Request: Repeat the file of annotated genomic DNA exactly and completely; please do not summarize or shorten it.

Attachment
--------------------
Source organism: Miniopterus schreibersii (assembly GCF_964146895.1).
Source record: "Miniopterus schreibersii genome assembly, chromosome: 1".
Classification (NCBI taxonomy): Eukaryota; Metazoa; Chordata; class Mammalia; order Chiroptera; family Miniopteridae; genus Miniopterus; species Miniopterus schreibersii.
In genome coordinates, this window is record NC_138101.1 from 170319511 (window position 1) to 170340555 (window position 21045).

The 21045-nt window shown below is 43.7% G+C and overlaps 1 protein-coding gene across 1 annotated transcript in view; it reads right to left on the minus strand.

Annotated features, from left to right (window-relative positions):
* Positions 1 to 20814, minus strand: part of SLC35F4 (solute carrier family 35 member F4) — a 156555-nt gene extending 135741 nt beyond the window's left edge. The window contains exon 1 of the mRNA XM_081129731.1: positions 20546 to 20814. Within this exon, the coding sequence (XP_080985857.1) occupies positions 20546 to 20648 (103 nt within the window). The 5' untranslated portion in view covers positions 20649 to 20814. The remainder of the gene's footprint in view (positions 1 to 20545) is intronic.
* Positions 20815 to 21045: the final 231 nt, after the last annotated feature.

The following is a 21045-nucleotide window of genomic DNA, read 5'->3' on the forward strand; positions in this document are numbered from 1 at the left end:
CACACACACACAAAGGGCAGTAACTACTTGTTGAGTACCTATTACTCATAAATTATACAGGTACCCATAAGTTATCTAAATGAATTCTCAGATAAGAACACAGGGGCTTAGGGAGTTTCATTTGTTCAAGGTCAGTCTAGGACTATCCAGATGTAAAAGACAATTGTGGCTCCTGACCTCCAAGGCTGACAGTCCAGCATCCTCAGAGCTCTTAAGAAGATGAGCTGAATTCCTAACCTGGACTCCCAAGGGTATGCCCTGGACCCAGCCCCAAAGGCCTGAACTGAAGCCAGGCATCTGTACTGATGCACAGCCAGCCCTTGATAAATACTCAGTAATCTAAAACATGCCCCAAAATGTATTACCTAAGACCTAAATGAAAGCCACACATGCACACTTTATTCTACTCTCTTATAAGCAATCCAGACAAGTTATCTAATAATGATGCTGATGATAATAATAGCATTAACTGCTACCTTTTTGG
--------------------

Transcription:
Source organism: Miniopterus schreibersii (assembly GCF_964146895.1).
Source record: "Miniopterus schreibersii genome assembly, chromosome: 1".
Classification (NCBI taxonomy): Eukaryota; Metazoa; Chordata; class Mammalia; order Chiroptera; family Miniopteridae; genus Miniopterus; species Miniopterus schreibersii.
In genome coordinates, this window is record NC_138101.1 from 170319511 (window position 1) to 170340555 (window position 21045).

The 21045-nt window shown below is 43.7% G+C and overlaps 1 protein-coding gene across 1 annotated transcript in view; it reads right to left on the minus strand.

Annotated features, from left to right (window-relative positions):
* Positions 1 to 20814, minus strand: part of SLC35F4 (solute carrier family 35 member F4) — a 156555-nt gene extending 135741 nt beyond the window's left edge. The window contains exon 1 of the mRNA XM_081129731.1: positions 20546 to 20814. Within this exon, the coding sequence (XP_080985857.1) occupies positions 20546 to 20648 (103 nt within the window). The 5' untranslated portion in view covers positions 20649 to 20814. The remainder of the gene's footprint in view (positions 1 to 20545) is intronic.
* Positions 20815 to 21045: the final 231 nt, after the last annotated feature.

The following is a 21045-nucleotide window of genomic DNA, read 5'->3' on the forward strand; positions in this document are numbered from 1 at the left end:
CACACACACACAAAGGGCAGTAACTACTTGTTGAGTACCTATTACTCATAAATTATACAGGTACCCATAAGTTATCTAAATGAATTCTCAGATAAGAACACAGGGGCTTAGGGAGTTTCATTTGTTCAAGGTCAGTCTAGGACTATCCAGATGTAAAAGACAATTGTGGCTCCTGACCTCCAAGGCTGACAGTCCAGCATCCTCAGAGCTCTTAAGAAGATGAGCTGAATTCCTAACCTGGACTCCCAAGGGTATGCCCTGGACCCAGCCCCAAAGGCCTGAACTGAAGCCAGGCATCTGTACTGATGCACAGCCAGCCCTTGATAAATACTCAGTAATCTAAAACATGCCCCAAAATGTATTACCTAAGACCTAAATGAAAGCCACACATGCACACTTTATTCTACTCTCTTATAAGCAATCCAGACAAGTTATCTAATAATGATGCTGATGATAATAATAGCATTAACTGCTACCTTTTTGG